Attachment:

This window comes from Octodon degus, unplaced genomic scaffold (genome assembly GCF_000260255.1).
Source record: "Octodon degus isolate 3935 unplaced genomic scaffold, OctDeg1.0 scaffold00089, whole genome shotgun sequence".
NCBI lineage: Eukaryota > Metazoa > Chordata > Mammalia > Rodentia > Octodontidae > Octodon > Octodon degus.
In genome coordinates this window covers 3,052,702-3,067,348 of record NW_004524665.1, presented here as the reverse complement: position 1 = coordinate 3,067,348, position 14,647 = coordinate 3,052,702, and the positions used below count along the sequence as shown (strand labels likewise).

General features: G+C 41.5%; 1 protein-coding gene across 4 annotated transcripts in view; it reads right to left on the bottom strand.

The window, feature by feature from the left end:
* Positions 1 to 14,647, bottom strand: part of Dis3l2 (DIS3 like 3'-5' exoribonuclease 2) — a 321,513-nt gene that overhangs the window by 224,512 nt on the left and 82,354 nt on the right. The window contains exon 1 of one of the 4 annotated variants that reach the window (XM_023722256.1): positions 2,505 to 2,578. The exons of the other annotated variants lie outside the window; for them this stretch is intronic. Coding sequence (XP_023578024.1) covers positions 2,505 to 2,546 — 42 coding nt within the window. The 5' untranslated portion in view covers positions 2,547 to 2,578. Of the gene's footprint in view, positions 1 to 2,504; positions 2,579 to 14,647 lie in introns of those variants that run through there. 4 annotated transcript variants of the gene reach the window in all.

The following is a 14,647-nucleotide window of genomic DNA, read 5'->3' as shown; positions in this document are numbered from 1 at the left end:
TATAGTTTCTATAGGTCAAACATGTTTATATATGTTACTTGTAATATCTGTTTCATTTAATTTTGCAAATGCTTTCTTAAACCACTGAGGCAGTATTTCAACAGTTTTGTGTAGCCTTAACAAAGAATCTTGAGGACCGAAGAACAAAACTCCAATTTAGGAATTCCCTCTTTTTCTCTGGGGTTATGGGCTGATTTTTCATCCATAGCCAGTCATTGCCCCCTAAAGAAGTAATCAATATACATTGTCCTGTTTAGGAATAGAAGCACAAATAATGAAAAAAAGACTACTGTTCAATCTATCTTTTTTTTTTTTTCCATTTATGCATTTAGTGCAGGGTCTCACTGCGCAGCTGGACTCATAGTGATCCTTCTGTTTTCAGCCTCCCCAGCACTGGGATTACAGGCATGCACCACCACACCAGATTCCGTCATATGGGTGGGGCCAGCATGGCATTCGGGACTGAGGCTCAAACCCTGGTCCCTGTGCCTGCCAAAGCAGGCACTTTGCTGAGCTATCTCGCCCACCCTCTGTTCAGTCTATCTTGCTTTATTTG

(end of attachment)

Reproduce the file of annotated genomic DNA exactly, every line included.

This window comes from Octodon degus, unplaced genomic scaffold (genome assembly GCF_000260255.1).
Source record: "Octodon degus isolate 3935 unplaced genomic scaffold, OctDeg1.0 scaffold00089, whole genome shotgun sequence".
NCBI lineage: Eukaryota > Metazoa > Chordata > Mammalia > Rodentia > Octodontidae > Octodon > Octodon degus.
In genome coordinates this window covers 3,052,702-3,067,348 of record NW_004524665.1, presented here as the reverse complement: position 1 = coordinate 3,067,348, position 14,647 = coordinate 3,052,702, and the positions used below count along the sequence as shown (strand labels likewise).

General features: G+C 41.5%; 1 protein-coding gene across 4 annotated transcripts in view; it reads right to left on the bottom strand.

The window, feature by feature from the left end:
* Positions 1 to 14,647, bottom strand: part of Dis3l2 (DIS3 like 3'-5' exoribonuclease 2) — a 321,513-nt gene that overhangs the window by 224,512 nt on the left and 82,354 nt on the right. The window contains exon 1 of one of the 4 annotated variants that reach the window (XM_023722256.1): positions 2,505 to 2,578. The exons of the other annotated variants lie outside the window; for them this stretch is intronic. Coding sequence (XP_023578024.1) covers positions 2,505 to 2,546 — 42 coding nt within the window. The 5' untranslated portion in view covers positions 2,547 to 2,578. Of the gene's footprint in view, positions 1 to 2,504; positions 2,579 to 14,647 lie in introns of those variants that run through there. 4 annotated transcript variants of the gene reach the window in all.

The following is a 14,647-nucleotide window of genomic DNA, read 5'->3' as shown; positions in this document are numbered from 1 at the left end:
TATAGTTTCTATAGGTCAAACATGTTTATATATGTTACTTGTAATATCTGTTTCATTTAATTTTGCAAATGCTTTCTTAAACCACTGAGGCAGTATTTCAACAGTTTTGTGTAGCCTTAACAAAGAATCTTGAGGACCGAAGAACAAAACTCCAATTTAGGAATTCCCTCTTTTTCTCTGGGGTTATGGGCTGATTTTTCATCCATAGCCAGTCATTGCCCCCTAAAGAAGTAATCAATATACATTGTCCTGTTTAGGAATAGAAGCACAAATAATGAAAAAAAGACTACTGTTCAATCTATCTTTTTTTTTTTTTCCATTTATGCATTTAGTGCAGGGTCTCACTGCGCAGCTGGACTCATAGTGATCCTTCTGTTTTCAGCCTCCCCAGCACTGGGATTACAGGCATGCACCACCACACCAGATTCCGTCATATGGGTGGGGCCAGCATGGCATTCGGGACTGAGGCTCAAACCCTGGTCCCTGTGCCTGCCAAAGCAGGCACTTTGCTGAGCTATCTCGCCCACCCTCTGTTCAGTCTATCTTGCTTTATTTG